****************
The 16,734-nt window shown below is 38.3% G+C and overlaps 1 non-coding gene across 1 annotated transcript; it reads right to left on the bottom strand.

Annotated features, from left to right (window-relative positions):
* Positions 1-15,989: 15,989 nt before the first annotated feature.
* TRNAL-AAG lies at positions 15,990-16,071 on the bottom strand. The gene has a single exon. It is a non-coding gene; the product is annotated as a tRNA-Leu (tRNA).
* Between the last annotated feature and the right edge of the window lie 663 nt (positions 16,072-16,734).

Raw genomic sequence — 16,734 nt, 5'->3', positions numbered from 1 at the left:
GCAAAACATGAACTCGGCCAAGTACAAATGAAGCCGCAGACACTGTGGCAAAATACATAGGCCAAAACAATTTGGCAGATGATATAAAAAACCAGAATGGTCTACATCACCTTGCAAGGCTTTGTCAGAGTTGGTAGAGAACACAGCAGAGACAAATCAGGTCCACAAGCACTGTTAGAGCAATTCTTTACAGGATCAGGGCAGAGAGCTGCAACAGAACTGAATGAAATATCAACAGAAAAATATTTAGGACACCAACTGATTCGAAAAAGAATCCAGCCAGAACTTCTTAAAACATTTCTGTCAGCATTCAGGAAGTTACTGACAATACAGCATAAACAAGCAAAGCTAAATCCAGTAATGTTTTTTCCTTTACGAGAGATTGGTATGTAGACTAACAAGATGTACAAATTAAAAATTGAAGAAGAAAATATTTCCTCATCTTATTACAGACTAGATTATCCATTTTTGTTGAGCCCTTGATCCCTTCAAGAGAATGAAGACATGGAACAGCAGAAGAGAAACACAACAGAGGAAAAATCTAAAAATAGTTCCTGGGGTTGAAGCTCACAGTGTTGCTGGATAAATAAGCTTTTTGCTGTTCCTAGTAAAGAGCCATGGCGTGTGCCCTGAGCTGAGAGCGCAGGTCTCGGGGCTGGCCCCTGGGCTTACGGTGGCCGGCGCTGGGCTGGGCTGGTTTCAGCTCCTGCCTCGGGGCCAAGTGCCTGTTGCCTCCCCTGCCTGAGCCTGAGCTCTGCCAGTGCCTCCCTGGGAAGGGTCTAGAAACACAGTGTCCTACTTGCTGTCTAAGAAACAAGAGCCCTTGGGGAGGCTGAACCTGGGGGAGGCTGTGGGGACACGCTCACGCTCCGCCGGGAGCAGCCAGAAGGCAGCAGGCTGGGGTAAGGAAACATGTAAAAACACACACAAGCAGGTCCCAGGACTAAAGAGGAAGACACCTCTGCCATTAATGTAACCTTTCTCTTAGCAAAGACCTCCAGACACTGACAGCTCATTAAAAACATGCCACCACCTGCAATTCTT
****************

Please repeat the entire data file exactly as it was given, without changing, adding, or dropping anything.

The 16,734-nt window shown below is 38.3% G+C and overlaps 1 non-coding gene across 1 annotated transcript; it reads right to left on the bottom strand.

Annotated features, from left to right (window-relative positions):
* Positions 1-15,989: 15,989 nt before the first annotated feature.
* TRNAL-AAG lies at positions 15,990-16,071 on the bottom strand. The gene has a single exon. It is a non-coding gene; the product is annotated as a tRNA-Leu (tRNA).
* Between the last annotated feature and the right edge of the window lie 663 nt (positions 16,072-16,734).

Raw genomic sequence — 16,734 nt, 5'->3', positions numbered from 1 at the left:
GCAAAACATGAACTCGGCCAAGTACAAATGAAGCCGCAGACACTGTGGCAAAATACATAGGCCAAAACAATTTGGCAGATGATATAAAAAACCAGAATGGTCTACATCACCTTGCAAGGCTTTGTCAGAGTTGGTAGAGAACACAGCAGAGACAAATCAGGTCCACAAGCACTGTTAGAGCAATTCTTTACAGGATCAGGGCAGAGAGCTGCAACAGAACTGAATGAAATATCAACAGAAAAATATTTAGGACACCAACTGATTCGAAAAAGAATCCAGCCAGAACTTCTTAAAACATTTCTGTCAGCATTCAGGAAGTTACTGACAATACAGCATAAACAAGCAAAGCTAAATCCAGTAATGTTTTTTCCTTTACGAGAGATTGGTATGTAGACTAACAAGATGTACAAATTAAAAATTGAAGAAGAAAATATTTCCTCATCTTATTACAGACTAGATTATCCATTTTTGTTGAGCCCTTGATCCCTTCAAGAGAATGAAGACATGGAACAGCAGAAGAGAAACACAACAGAGGAAAAATCTAAAAATAGTTCCTGGGGTTGAAGCTCACAGTGTTGCTGGATAAATAAGCTTTTTGCTGTTCCTAGTAAAGAGCCATGGCGTGTGCCCTGAGCTGAGAGCGCAGGTCTCGGGGCTGGCCCCTGGGCTTACGGTGGCCGGCGCTGGGCTGGGCTGGTTTCAGCTCCTGCCTCGGGGCCAAGTGCCTGTTGCCTCCCCTGCCTGAGCCTGAGCTCTGCCAGTGCCTCCCTGGGAAGGGTCTAGAAACACAGTGTCCTACTTGCTGTCTAAGAAACAAGAGCCCTTGGGGAGGCTGAACCTGGGGGAGGCTGTGGGGACACGCTCACGCTCCGCCGGGAGCAGCCAGAAGGCAGCAGGCTGGGGTAAGGAAACATGTAAAAACACACACAAGCAGGTCCCAGGACTAAAGAGGAAGACACCTCTGCCATTAATGTAACCTTTCTCTTAGCAAAGACCTCCAGACACTGACAGCTCATTAAAAACATGCCACCACCTGCAATTCTT